It felt like she was speaking directly to him for the first time in a long, long while.

He sat down and drank his wine. But instead of reading, he thought about her. He thought about how hard she worked, how early she woke to get the kids to school and herself to the office. He felt grateful. He finished his wine and then walked over to the coffee maker. He filled it up and set the automatic timer. 5:30 am. It would be ready when she came downstairs. He placed her favorite mug on the counter. And then he walked upstairs and quietly slipped into bed next to her.

The next morning she woke up and stumbled downstairs, exhausted, to the kitchen. She stopped when she heard the coffee maker brewing and stared at it for a few moments, trying to understand.

It felt like he was speaking directly to her for the first time in a very, very long while.

She felt grateful.

That evening, she stayed up until he got home. And she allowed her arm to brush his as they prepared dinner together. And after the kids went to bed and they assumed their TV viewing positions on the couch . . . he reached out for her hand. It was hard, but he did it.

And things started to unwind. A little teeny bit.

Look. I know it’s hard. It’s all so damn hard and confusing and complicated and things get wound up so tight you can’t even find the ends sometimes.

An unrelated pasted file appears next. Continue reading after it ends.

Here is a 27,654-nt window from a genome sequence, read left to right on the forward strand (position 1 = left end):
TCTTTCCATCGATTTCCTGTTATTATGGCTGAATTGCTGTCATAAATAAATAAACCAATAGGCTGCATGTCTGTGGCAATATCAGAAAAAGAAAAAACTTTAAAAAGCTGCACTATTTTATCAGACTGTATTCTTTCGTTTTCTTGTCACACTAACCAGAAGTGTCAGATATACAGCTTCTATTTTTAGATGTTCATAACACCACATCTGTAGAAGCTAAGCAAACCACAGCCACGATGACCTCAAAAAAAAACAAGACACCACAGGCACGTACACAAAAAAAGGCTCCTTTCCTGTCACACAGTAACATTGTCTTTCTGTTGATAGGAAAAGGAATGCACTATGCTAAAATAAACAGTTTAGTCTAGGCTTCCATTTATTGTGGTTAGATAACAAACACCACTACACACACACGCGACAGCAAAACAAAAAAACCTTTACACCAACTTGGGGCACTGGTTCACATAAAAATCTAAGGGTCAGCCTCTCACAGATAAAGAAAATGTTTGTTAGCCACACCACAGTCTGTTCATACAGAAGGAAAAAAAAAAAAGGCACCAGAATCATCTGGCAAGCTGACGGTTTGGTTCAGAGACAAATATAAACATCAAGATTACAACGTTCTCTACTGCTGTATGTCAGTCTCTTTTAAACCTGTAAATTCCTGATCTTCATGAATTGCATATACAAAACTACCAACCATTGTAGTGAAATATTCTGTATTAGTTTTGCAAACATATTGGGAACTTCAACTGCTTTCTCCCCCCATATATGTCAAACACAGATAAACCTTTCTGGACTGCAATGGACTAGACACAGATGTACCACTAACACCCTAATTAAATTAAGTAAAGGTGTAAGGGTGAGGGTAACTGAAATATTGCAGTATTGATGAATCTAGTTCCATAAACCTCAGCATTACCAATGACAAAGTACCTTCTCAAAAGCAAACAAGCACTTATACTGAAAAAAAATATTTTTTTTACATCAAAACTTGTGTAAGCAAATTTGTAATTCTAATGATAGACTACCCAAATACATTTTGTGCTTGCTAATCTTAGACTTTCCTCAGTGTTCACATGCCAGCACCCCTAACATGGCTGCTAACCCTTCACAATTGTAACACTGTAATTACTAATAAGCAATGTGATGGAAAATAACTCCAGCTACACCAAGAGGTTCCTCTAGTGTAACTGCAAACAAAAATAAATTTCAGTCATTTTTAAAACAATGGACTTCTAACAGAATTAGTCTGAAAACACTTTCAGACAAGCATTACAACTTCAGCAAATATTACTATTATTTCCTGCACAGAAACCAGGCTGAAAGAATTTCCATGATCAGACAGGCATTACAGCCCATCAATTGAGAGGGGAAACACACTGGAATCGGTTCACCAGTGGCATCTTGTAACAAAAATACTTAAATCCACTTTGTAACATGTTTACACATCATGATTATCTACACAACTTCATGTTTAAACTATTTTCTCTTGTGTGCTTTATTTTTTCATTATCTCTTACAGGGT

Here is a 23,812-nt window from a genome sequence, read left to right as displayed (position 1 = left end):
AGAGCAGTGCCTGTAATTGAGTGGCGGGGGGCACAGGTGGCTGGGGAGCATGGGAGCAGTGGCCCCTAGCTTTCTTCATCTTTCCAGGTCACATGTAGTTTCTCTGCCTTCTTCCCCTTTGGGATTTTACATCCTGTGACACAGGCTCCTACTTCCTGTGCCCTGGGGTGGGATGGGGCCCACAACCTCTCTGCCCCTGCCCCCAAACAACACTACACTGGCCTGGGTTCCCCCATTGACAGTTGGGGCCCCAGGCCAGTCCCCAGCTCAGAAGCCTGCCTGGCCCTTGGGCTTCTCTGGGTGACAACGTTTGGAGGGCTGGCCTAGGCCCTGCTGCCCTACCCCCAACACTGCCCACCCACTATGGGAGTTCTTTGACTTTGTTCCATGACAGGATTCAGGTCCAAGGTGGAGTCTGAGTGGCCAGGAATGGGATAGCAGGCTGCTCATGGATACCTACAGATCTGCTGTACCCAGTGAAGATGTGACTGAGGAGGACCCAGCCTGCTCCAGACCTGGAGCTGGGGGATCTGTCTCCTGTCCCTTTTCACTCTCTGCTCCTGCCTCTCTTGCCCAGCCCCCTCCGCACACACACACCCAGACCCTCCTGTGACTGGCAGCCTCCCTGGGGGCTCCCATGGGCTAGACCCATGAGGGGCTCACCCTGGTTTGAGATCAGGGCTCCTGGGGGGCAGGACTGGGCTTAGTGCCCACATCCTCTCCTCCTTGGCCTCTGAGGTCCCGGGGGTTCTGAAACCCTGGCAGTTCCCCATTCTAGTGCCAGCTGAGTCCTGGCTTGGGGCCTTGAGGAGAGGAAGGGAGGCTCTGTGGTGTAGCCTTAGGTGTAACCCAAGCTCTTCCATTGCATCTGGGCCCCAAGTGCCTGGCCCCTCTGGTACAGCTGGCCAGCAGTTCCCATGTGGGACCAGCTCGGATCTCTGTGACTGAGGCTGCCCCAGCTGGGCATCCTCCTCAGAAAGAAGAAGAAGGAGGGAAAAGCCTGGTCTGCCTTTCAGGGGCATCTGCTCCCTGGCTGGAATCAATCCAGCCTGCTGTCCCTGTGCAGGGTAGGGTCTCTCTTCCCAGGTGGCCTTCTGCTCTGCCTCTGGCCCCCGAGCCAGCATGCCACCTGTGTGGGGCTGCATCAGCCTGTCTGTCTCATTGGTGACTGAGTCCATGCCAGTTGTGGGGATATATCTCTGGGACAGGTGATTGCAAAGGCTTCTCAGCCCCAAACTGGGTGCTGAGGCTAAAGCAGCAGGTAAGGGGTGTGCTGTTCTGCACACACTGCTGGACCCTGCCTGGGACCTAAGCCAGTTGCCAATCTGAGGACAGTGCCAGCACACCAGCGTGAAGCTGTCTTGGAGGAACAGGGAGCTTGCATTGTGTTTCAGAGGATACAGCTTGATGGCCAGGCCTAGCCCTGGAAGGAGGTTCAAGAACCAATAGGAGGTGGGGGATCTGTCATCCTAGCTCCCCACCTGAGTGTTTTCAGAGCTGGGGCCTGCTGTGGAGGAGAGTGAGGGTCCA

All I’m saying is that somebody’s got to pour that first glass of wine.

Because love is not something for which to search or wait or hope or dream. It’s simply something to do.



Carry On, Warrior
Author of the New York Times Bestselling Memoir CARRY ON, WARRIOR
Join the Momastery community on Facebook, Twitter, Instagram & Pinterest


Jul 092014
 
Our Messy, Beautiful Summer Week 3: Marriage

A guest post by Bronwyn Lea

Angry SocksI carried a pair of mismatched, dirty Angry Birds socks in my pocket all day. At breakfast, my toddler was wearing them as mittens on his hands and was frustrated that his attempts to eat a banana with them were not going as well as he had hoped. I gave the boy a hand (his hands, actually) and stuffed the banana-icky socks in my pocket. Where they stayed: All. Day.